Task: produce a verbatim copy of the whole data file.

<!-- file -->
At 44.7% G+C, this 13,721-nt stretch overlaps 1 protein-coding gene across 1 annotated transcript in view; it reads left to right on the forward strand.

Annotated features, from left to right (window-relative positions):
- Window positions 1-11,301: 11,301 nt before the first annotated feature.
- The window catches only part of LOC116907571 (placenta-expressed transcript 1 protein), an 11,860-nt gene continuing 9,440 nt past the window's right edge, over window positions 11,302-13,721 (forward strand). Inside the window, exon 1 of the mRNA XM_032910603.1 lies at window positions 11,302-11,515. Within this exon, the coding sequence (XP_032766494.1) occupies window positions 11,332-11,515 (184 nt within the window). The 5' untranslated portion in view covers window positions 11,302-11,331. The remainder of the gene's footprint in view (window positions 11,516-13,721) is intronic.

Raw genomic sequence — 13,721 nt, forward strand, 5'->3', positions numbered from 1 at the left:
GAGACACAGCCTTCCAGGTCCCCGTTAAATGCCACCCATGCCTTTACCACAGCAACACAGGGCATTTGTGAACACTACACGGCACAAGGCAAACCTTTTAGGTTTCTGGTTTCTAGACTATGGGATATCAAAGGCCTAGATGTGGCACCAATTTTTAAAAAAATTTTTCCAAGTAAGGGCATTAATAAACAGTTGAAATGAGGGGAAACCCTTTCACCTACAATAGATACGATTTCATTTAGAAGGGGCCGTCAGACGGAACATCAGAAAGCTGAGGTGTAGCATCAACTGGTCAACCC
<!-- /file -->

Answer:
At 44.7% G+C, this 13,721-nt stretch overlaps 1 protein-coding gene across 1 annotated transcript in view; it reads left to right on the forward strand.

Annotated features, from left to right (window-relative positions):
- Window positions 1-11,301: 11,301 nt before the first annotated feature.
- The window catches only part of LOC116907571 (placenta-expressed transcript 1 protein), an 11,860-nt gene continuing 9,440 nt past the window's right edge, over window positions 11,302-13,721 (forward strand). Inside the window, exon 1 of the mRNA XM_032910603.1 lies at window positions 11,302-11,515. Within this exon, the coding sequence (XP_032766494.1) occupies window positions 11,332-11,515 (184 nt within the window). The 5' untranslated portion in view covers window positions 11,302-11,331. The remainder of the gene's footprint in view (window positions 11,516-13,721) is intronic.

Raw genomic sequence — 13,721 nt, forward strand, 5'->3', positions numbered from 1 at the left:
GAGACACAGCCTTCCAGGTCCCCGTTAAATGCCACCCATGCCTTTACCACAGCAACACAGGGCATTTGTGAACACTACACGGCACAAGGCAAACCTTTTAGGTTTCTGGTTTCTAGACTATGGGATATCAAAGGCCTAGATGTGGCACCAATTTTTAAAAAAATTTTTCCAAGTAAGGGCATTAATAAACAGTTGAAATGAGGGGAAACCCTTTCACCTACAATAGATACGATTTCATTTAGAAGGGGCCGTCAGACGGAACATCAGAAAGCTGAGGTGTAGCATCAACTGGTCAACCC